Hiatal hernia

Adresse

Switzerland

Christian Toso
Professor
Christian Toso
Head of Division

Hiatal hernia is defined by an abnormal ascent of digestive organs in the thorax through the esophageal hiatus . Hiatal hernias are classified as sliding hernias or para-esophageal hernias. Sliding hernias (95% of the cases) are characterized by the ascent of the upper part of the stomach, the junction between the esophagus and the stomach, into the thorax. Para-esophageal hernias (5% of the cases) result from the ascent of the stomach to the level of the thorax, associated or not with an ascent of the junction between the esophagus and the stomach.

Hiatal hernias are often asymptomatic

Hiatal hernias are usually asymptomatic, but can manifest as stomach discomfort and pain behind the sternum due to acid reflux (gastroesophageal reflux disease ).

Therefore, hiatal hernias are usually incidentally discovered, during examinations performed for other reasons, or when searching for the cause of gastroesophageal reflux disease.

Rare complication of hiatal hernia

In rare cases, hiatal hernias may be complicated by incarceration of abdominal organs into the chest. This complication requires urgent surgical management.

Diagnostic management of hiatal hernias

The assessment of hiatal hernias includes gastroscopy, abdominal CT scan and/or X-ray with ingestion of radiological contrast product, esophageal pH monitoring , and sometimes esophageal manometry .

Sliding hiatal hernias are treated with medication

Sliding hiatal hernias do not usually require surgical treatment. In the event of symptoms of gastroesophageal reflux disease , they are treated with drugs decreasing the stomach acidity.

Surgical treatment of para-esophageal hiatal hernias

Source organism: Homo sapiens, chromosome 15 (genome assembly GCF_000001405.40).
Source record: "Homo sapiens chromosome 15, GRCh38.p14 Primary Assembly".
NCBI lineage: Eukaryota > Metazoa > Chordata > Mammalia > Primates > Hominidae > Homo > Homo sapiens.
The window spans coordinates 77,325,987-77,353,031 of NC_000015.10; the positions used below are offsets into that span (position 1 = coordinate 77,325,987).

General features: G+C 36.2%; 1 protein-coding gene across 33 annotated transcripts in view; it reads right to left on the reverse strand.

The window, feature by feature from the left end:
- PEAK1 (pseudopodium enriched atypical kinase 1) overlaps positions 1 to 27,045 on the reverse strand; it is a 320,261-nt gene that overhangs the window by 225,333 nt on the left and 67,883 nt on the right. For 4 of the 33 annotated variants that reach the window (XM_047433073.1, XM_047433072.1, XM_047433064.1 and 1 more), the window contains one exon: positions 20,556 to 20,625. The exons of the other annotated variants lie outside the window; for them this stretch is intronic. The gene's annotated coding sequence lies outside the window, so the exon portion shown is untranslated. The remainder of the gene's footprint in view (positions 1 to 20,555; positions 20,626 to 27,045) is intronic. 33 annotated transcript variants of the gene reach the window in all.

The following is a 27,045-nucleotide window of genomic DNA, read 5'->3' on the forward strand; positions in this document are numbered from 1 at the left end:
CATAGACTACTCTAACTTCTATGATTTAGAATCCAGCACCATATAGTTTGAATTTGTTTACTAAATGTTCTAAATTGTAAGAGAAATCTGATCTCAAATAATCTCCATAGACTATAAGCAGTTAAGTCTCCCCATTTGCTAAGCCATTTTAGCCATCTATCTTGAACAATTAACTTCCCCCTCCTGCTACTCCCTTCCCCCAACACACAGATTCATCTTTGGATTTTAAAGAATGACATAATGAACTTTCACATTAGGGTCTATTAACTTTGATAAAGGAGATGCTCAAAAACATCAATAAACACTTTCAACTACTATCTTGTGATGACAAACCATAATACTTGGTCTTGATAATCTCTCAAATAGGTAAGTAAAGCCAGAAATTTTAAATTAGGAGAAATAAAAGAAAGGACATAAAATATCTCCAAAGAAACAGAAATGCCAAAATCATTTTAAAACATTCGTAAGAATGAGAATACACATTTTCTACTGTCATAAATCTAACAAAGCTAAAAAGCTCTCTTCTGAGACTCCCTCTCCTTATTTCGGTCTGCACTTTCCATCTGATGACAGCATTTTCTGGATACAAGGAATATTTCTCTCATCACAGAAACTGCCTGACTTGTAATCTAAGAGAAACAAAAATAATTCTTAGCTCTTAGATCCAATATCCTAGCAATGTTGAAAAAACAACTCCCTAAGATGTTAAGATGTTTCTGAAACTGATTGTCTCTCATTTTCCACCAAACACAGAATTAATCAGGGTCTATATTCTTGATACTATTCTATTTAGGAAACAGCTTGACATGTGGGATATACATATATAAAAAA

Surgical treatment is reserved for para-esophageal hiatal hernias in young people with symptoms. The intervention is performed under general anesthesia and by laparoscopy with robotic assistance. The surgical procedure involves removing the hernia sac and closing the hole around the esophagus in order to prevent recurrence. As a next step, a fundoplication is performed. The fundoplication is either partial (the stomach is wrapped around the esophagus at 270 0 , intervention of Toupet), or complete (the stomach is wrapper around the esophagus at 3600 , intervention of Nissen). Sometimes, this intervention must be performed by laparotomy .

Esophageal hiatus
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Orifice located in the diaphragm, through which the esophagus passes from the thorax to the abdomen.
Gastroesophageal reflux disease
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Ascent of acid from the stomach causing discomfort: burning sensations starting from the stomach toward the mouth (pyrosis), regurgitation or coughing.
INFO +  Gastroesophageal reflux disease
pH monitoring
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Real-time measurement of the acidity level (pH), for several hours, using a probe placed in the esophagus.
Manometry
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Real-time measurement of the pressure in an organ using a probe.
Gastroesophageal reflux disease
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Ascent of acid from the stomach causing discomfort: burning sensations starting from the stomach toward the mouth (pyrosis), regurgitation or coughing.
INFO +  Gastroesophageal reflux disease
Laparoscopy
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A surgical technique using small incisions and insertion of a camera
Hernia sac
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Sac surrounding the hernia
Fundoplication
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Involves creating a gastric valve by wrapping the esophagus with a part of the stomach to strengthen the esophageal sphincter and prevent acid reflux.
Laparotomy
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Open surgery of the abdomen

More information

Last update : 04/01/2022